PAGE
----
Less often, there can be a blithe ignorance of downstream consequences, leading to a Godzilla-esque rampage, the monster completely unaware of the train commuters he has crushed. I’ve seen it. I’ve done it. Sometimes it just happens.
In these instances, it’s very tempting to just chuck the whole thing. Sometimes we look at peers behaving badly, and we stop wanting to try. Sometimes, we look in the mirror, realize our own mistakes are sizable, and think maybe slithering away is the best course. Neither of these things is appropriate. We only truly learn through failure. Everyone needs permission to fail, sometimes.
If, however, you honestly believe that there can be no resolution, and that the entire system is so messed up that there is no saving it, then everything that countless good and noble people have worked so hard to accomplish for nearly half a century is for nothing. By all means — throw up your hands and walk away. You’re participating in the problem.
But if some part of you can still see worth in this flawed gem of ours, then it’s still worth fighting for, flaws and all. If those who once inspired you have let you down, consider this. You were not idolizing that person. You were idolizing some ideal form of that person that you made up in your head. And guess what? That person could just as easily be you. You can fill that role. When your heroes stumble, don’t decry them and turn away in disgust. Become them. Take up the mantle, fix that ideal in your mind, and play the game better so that the next guy doesn’t lose hope.
Can I ever really hope to become a peer?
I don’t know. There are many paths. Some are easier for some people, and some are easier for others. There is no formula. However, there are some things that I believe will help, and these are true in the broader world as well.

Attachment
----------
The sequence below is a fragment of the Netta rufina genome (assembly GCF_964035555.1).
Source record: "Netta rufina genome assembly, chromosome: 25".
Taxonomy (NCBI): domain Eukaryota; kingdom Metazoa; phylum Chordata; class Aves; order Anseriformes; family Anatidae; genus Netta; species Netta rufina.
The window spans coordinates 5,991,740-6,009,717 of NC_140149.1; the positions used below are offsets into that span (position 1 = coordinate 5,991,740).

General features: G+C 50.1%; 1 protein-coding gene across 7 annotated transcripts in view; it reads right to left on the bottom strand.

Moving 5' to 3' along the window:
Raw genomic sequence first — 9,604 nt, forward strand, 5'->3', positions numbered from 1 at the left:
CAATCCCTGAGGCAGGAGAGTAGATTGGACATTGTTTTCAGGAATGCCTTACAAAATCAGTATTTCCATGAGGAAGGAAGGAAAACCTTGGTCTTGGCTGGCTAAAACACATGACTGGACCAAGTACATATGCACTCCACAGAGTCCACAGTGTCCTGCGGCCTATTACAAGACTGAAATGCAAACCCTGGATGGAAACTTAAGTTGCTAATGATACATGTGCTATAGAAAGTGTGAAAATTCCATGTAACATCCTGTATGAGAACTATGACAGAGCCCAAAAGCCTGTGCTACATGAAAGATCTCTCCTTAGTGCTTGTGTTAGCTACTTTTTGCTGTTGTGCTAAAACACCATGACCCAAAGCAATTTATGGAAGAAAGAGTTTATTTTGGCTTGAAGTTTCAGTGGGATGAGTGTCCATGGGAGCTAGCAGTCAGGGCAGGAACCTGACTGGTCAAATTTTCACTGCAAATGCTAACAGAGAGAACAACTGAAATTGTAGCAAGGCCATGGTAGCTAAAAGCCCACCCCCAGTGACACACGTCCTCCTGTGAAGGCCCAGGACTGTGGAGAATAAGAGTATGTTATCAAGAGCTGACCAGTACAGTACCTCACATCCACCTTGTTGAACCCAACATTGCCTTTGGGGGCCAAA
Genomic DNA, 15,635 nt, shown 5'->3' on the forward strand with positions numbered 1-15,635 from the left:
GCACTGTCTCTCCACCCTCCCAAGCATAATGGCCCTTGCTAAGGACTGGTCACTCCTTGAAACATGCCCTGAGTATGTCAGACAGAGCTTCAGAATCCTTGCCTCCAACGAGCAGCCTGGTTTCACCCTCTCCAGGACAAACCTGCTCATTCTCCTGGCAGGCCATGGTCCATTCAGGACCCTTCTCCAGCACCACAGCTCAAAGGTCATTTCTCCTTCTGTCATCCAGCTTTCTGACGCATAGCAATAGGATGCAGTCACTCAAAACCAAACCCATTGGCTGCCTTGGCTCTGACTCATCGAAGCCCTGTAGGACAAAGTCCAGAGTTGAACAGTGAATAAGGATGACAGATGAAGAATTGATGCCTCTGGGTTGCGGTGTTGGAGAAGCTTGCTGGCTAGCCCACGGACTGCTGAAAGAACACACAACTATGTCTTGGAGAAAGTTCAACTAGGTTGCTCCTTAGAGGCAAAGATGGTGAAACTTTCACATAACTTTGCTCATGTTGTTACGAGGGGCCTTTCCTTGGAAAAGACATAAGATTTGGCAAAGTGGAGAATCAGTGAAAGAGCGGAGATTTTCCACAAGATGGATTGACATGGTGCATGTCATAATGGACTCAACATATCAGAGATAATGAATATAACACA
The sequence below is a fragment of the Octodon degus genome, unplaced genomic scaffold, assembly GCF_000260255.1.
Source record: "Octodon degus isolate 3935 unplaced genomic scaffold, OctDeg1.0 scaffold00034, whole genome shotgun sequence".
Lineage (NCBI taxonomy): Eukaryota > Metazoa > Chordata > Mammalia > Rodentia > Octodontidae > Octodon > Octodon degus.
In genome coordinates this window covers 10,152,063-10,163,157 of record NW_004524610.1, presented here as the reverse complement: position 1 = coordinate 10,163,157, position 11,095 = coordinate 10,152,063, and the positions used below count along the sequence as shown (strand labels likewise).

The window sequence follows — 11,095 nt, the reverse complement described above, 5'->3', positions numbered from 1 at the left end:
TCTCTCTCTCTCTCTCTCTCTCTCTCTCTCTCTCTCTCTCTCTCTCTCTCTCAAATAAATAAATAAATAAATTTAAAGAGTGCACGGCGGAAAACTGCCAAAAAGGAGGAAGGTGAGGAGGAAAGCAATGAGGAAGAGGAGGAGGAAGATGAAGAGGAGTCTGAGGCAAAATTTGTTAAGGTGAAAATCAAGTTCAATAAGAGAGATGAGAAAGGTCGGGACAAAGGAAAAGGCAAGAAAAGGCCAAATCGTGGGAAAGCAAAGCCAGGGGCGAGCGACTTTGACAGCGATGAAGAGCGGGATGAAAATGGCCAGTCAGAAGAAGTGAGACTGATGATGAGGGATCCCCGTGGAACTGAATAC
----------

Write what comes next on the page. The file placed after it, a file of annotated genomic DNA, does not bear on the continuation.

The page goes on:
First — you must consider others. Help them to achieve the same goals you strive toward. Sometimes, along the road, there will be competitions, but overall, that’s not what this is. People do not need to climb over one another to reach this goal. If someone is working toward the same goal you are, work with them, not against them. By doing so, you show your true worth both to them and to everyone.
Second — you must be passionate about what you do. Do it because you love it. Do not do it because you strive for reward. When you do that, you are making it about you, and it’s not. See rule #1.
Third — you must participate. Don’t hang back in the shadows and then wonder why nobody sees you. If you are not innately outgoing, then this is something you need to work on. Do not be afraid to dive in. The rewards are always, ultimately, greater than the risks. People may not always respond positively to this. Tough. In every instance, when you are faced with negativity, respond with grace. Be the example.
Trust me.
Do this.
One day, without even realizing how you got there, you will find yourself surrounded by those you esteem, and it will seem as if the very earth itself has taken up the call as their proud acclaim rings back from the hilltops; “You are my peer.”
You are my peer.
I am yours in service…
–Master Daniel del Cavallo